The ramifications of our hyperconnected culture have been widely reported, but they’re mainly been framed within the context of big data and global corporations. Yet, as a new exhibition in Somerset House points out, just as important is privacy in the sense of peace and quiet, dreams, and switching off – not just from the outside world but your own body too.
24/7 examines how, or indeed whether, people can disconnect in the modern world. The exhibition is informed by Jonathan Crary’s 2013 book, 24/7: Late Capitalism and the Ends of Sleep, and reportedly marks the first time an exhibition has been wholly dedicated to artworks addressing this subject.
The exhibition is broken down into themes, which essentially cover notions of time, daily rhythms and sleep cycles, the influence of machines on our patterns, and the blurring of business and pleasure, before concluding with a collective call-to-arms on how society can respond.
Much of the show is based on the natural bodily rhythms that were once marked by daylight, but are now all but erased in a society that operates around the clock – including in the working world.
This is highlighted in Liam Young’s short film Renderlands, in which developers in Bangalore, India pick up where designers on the other side of the planet left off, creating a new kind of virtual city. Young’s film may be fictional, but it bears remarkable parallels with the true origins behind Sprites I-IV by Alan Warburton. The large-scale lenticular print depicts workers asleep in an office, inspired by his own experiences of seeing colleagues in a Beijing studio attempt to sleep at work in order to remain in keeping with Western schedules.
The exhibition naturally sees some artists take on the more specific systems and corporations that perpetuate constant connectivity and activity. Hasan Elahi’s video installation draws on a staggering personal database of footage of himself carrying out daily activities, which he compiled for the FBI following 9/11 when he was wrongly put on a ‘no-fly list’. Just around the corner from Elahi’s nod to a surveillance state is the Diary Room chair from series one of Big Brother, illustrating how the public too have a taste for keeping a watchful eye over each other.
Given its prominence in our lives, the subject of social media is surprisingly absent from the exhibition. However, Mark Zuckerberg doesn’t quite escape unscathed, thanks to Benjamin Grosser’s supercut film made from 14 years worth of clips that demonstrate how much of Zuckerberg’s discourse revolves around ‘grow’, ‘more’ and ‘millions’. Rather than the glaring denunciations of Facebook and co that might have seemed an obvious approach in this kind of exhibition, the curators opted for artworks like these to serve as a quiet reminder of the addictive models that lie behind these platforms. Likewise, one display features not a philosophical quote but an infamous tweet from 2017: “Sleep is my greatest enemy” from Netflix.
Some artworks operate on a more personal level, encouraging reflection about our own activities. Nastja Säde Rönkkö presents material relating to a six-month period of having no internet access, which she carried out as part of her residency at Somerset House. Handwritten letters reveal the rewards of the offline experiment but also its tribulations – one friend took two months to a reply to her letter, a delay unheard of in the era of WhatsApp. Meanwhile, Esmeralda Kosmatopoulos’s sculptural installation Fifteen Pairs of Mouths highlights how thumbs have replaced voices in communication, by replicating the positions commonly used when using a smartphone.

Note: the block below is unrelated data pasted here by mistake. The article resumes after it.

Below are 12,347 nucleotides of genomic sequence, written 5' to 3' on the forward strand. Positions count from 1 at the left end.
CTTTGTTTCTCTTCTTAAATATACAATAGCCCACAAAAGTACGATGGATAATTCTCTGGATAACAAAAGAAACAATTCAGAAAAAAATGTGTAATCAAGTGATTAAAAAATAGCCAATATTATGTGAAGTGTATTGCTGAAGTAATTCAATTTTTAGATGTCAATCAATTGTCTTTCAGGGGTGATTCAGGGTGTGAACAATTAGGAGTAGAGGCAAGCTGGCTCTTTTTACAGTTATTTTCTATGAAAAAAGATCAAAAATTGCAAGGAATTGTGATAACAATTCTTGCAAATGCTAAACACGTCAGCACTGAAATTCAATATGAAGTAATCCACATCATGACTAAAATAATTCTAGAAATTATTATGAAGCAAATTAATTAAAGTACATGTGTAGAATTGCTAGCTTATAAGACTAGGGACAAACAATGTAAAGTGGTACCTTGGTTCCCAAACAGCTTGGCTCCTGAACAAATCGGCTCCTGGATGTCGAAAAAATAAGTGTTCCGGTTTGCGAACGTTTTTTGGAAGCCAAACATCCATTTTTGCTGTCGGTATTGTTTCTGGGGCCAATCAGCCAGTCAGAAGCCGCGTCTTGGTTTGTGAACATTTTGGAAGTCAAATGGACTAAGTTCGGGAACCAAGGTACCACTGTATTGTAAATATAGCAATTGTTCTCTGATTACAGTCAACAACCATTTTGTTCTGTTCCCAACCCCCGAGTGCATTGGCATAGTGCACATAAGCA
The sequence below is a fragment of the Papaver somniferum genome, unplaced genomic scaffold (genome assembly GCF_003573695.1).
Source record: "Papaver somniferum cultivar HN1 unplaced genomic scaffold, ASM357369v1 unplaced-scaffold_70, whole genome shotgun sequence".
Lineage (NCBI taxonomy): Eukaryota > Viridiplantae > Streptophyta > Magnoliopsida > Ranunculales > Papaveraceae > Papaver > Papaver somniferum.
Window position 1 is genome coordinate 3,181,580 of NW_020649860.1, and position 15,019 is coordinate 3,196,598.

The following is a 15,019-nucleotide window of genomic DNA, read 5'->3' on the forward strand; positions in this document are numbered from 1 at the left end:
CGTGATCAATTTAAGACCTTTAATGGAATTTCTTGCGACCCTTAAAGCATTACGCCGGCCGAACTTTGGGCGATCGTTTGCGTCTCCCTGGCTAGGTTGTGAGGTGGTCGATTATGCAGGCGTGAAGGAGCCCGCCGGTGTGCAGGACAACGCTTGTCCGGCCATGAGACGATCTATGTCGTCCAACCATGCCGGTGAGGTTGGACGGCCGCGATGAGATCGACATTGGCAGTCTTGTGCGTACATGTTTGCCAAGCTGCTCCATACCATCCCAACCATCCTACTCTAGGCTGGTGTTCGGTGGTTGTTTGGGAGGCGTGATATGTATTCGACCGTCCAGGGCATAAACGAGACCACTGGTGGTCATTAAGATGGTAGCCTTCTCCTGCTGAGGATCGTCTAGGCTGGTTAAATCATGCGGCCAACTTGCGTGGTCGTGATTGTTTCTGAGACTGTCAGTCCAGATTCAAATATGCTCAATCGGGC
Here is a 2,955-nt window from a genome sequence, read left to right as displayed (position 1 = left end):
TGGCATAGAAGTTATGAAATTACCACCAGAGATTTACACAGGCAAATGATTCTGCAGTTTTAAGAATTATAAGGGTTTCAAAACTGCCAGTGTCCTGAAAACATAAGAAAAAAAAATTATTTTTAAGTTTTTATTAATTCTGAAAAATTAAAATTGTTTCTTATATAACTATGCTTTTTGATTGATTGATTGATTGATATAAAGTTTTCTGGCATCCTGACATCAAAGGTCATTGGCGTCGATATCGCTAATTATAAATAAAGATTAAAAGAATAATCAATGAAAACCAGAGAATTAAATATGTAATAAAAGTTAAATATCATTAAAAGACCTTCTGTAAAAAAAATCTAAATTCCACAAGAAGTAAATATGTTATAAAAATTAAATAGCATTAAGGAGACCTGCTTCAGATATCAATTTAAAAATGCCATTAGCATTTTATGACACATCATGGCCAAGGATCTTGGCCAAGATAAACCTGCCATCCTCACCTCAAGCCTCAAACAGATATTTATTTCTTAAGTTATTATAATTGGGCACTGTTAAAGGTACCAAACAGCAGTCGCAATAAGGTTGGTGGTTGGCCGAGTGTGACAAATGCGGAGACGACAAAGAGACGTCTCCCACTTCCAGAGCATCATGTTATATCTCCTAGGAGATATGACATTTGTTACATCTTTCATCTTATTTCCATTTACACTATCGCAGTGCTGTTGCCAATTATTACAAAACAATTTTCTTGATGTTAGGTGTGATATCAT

Yet the impact of connectivity is perhaps best exemplified by several of the more distracting installations, like Thomson and Craighead’s flap sign, which broadcasts real web search queries on an ongoing basis and operates in the same noisy manner as a traditional departure board. Whether intentional or not, louder, attention-stealing works like these actually help to demonstrate society’s perpetual state of inattentiveness.
The exhibition, thankfully, resists becoming too preachy or radical. Of course, there are more extreme propositions in Pillowig, JooYoun Paek’s humorous cushioned headgear, or Catherine Richard’s Shroud/Chrysalis I, which invites visitors to lie down in the centre of the room and enclose themselves within a copper blanket protecting them from the outside world (including electromagnetic signals).
There are no lectures or overbearing demands that we all put down our phones and accept no less than eight hours of sleep each night, however. Instead, it’s a collective invitation to assess and challenge our own lifestyle choices where we can, no matter how small or seemingly insignificant.
At the very least, the exhibition provides a few hours of respite from the connected world, tailing off with a calming segment that looks at sleep and rest, before the visitors are sent out of the door and back into the cycle all over again.
24/7: A Wake-up Call for our Non-stop World runs at Somerset House from October 31 – February 23. Tickets cost £14; somersethouse.org.uk